How to Make Employee Engagement Happen in Your Organization

One of the biggest challenges facing organizations today is getting their employees engaged. Learn a strategy that can help you do this more effectively and consistently.

 

 

 

When it comes to employee engagement, here are some interesting statistics to consider.

PRnewswire.com report that:

Percentages of Employees who:

 Have the incentive to perform their best work:

Workers without supervisor support                Workers who have their boss’s support

48%                                                                                               88%

Experience job satisfaction:

Workers without supervisor support                Workers who have their boss’s support

39%                                                                                      86%

Describe their organization as a good place to work:

Workers without supervisor support                Workers who have their boss’s support

22%                                                                               79%

Work USA Report™ reports the following

Companies that have highly engaged employees are:

26% more productive and 13% more profitable

Gallup organization reports that 56% of not engaged and 73% of actively disengaged employees are actively looking for jobs or watching for opportunities

What is your strategy to maximize your employee’s engagement and retention levels? If you say you don’t have a strategy then what you are really saying is you have a strategy but it works to disengage your employees.

Remember your profitability and overall success of your company depends on how committed and engaged your team is. It doesn’t happen by accident but by design. Why not  plan to build and maintain a strategy to maximize the engagement levels of your team.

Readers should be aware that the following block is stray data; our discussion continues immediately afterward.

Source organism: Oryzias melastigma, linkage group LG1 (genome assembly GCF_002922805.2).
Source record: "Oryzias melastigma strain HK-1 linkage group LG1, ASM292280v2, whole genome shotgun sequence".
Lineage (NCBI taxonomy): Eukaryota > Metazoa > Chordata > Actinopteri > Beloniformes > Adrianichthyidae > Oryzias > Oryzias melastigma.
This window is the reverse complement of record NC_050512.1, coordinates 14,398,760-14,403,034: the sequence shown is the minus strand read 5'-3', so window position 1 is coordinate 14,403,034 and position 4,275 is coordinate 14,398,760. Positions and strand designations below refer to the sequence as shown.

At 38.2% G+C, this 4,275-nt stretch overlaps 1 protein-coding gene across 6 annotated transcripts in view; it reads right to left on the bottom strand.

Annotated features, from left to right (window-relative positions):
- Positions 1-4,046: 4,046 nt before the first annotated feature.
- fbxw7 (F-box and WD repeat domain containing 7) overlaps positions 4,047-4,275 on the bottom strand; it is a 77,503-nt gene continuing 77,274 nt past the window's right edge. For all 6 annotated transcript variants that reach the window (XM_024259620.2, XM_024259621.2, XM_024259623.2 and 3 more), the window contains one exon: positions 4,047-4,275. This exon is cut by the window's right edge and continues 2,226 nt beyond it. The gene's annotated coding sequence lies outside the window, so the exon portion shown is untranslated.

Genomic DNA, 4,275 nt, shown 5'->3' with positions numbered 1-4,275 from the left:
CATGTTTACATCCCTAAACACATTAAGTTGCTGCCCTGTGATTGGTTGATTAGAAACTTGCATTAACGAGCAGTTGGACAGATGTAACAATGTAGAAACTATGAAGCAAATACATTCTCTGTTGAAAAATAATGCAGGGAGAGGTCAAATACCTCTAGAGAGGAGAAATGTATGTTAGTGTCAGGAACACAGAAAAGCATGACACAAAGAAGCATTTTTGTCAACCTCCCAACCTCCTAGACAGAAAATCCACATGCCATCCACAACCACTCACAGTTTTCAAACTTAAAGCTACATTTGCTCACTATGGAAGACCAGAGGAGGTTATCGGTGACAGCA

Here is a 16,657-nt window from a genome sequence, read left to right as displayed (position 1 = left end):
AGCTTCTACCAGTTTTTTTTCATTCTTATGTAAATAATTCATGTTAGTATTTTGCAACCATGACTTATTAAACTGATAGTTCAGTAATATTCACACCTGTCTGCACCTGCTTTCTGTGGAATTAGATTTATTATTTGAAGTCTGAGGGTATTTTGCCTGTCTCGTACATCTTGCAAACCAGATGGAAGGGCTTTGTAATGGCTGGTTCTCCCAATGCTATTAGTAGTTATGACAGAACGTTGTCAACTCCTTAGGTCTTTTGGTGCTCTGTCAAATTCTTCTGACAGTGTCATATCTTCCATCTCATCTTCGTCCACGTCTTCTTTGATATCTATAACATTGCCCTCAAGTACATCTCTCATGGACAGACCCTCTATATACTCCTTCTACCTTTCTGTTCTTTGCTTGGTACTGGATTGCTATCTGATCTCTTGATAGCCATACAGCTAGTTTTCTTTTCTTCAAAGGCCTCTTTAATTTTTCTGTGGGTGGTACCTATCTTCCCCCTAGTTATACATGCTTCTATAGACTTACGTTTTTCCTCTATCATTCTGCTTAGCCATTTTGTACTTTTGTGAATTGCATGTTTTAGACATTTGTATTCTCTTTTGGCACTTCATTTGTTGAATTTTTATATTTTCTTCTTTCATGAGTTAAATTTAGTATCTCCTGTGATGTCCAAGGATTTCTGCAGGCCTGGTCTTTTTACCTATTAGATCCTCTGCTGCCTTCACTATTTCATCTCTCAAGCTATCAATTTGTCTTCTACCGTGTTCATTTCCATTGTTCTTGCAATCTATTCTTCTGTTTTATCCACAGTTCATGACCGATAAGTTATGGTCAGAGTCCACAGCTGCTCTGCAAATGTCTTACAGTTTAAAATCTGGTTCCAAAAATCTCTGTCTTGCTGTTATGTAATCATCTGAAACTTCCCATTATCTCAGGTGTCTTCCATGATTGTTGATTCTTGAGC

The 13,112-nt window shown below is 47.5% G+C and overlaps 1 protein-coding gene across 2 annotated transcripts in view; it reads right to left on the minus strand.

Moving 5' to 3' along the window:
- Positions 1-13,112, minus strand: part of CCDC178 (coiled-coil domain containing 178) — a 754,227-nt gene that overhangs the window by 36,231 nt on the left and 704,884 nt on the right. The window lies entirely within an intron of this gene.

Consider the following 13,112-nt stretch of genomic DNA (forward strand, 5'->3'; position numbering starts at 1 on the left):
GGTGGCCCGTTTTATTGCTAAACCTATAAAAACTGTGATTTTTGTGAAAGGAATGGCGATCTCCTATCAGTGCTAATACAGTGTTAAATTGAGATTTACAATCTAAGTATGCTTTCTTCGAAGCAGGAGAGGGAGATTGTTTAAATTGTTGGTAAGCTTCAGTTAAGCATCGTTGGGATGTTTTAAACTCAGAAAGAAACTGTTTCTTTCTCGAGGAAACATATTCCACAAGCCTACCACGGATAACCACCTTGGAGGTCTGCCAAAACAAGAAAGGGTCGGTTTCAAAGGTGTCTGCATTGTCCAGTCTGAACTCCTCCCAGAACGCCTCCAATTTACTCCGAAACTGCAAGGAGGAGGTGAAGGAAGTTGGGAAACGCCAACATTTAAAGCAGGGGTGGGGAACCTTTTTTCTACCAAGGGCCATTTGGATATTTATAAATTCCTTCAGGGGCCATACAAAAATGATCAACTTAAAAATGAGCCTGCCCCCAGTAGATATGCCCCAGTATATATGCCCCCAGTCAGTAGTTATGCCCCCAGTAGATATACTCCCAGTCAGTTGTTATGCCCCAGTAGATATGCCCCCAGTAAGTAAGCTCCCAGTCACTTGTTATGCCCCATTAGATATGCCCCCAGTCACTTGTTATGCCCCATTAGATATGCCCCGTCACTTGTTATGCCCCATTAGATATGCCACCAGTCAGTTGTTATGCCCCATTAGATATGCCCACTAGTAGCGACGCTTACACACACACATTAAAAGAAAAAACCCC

Here is a simple formula I have created to help you to make this happen in your organization.

I call it the START Formula for Employee Engagement™

S stop what you are doing and sit down with your employees one at a time and have a discussion with them.

Ttalk about what is important to them. Ask them about their family, their goals for the year.

Aask them what skills and tools they need to take their work performance to the next level.

R – repeat back to them what you hear them saying. Look for ways you can support them in their quest for these skills and tools

Ttake the time to periodically have a conversation about the progress they are making with their goals and how you and your organization are able to reinforce their efforts

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Tom Borg


My name is Tom Borg. I am a business expert who works with small and mid-size companies to effectively and profitably improve customer acquisition and retention. I help these businesses through his use of my consulting, speaking, training and coaching. To ask me a question or to hire me, please contact me at: (734) 404-5909 or email me at: tom@tomborg.com or visit my website at: www.tomborgconsulting.com

Tom Borg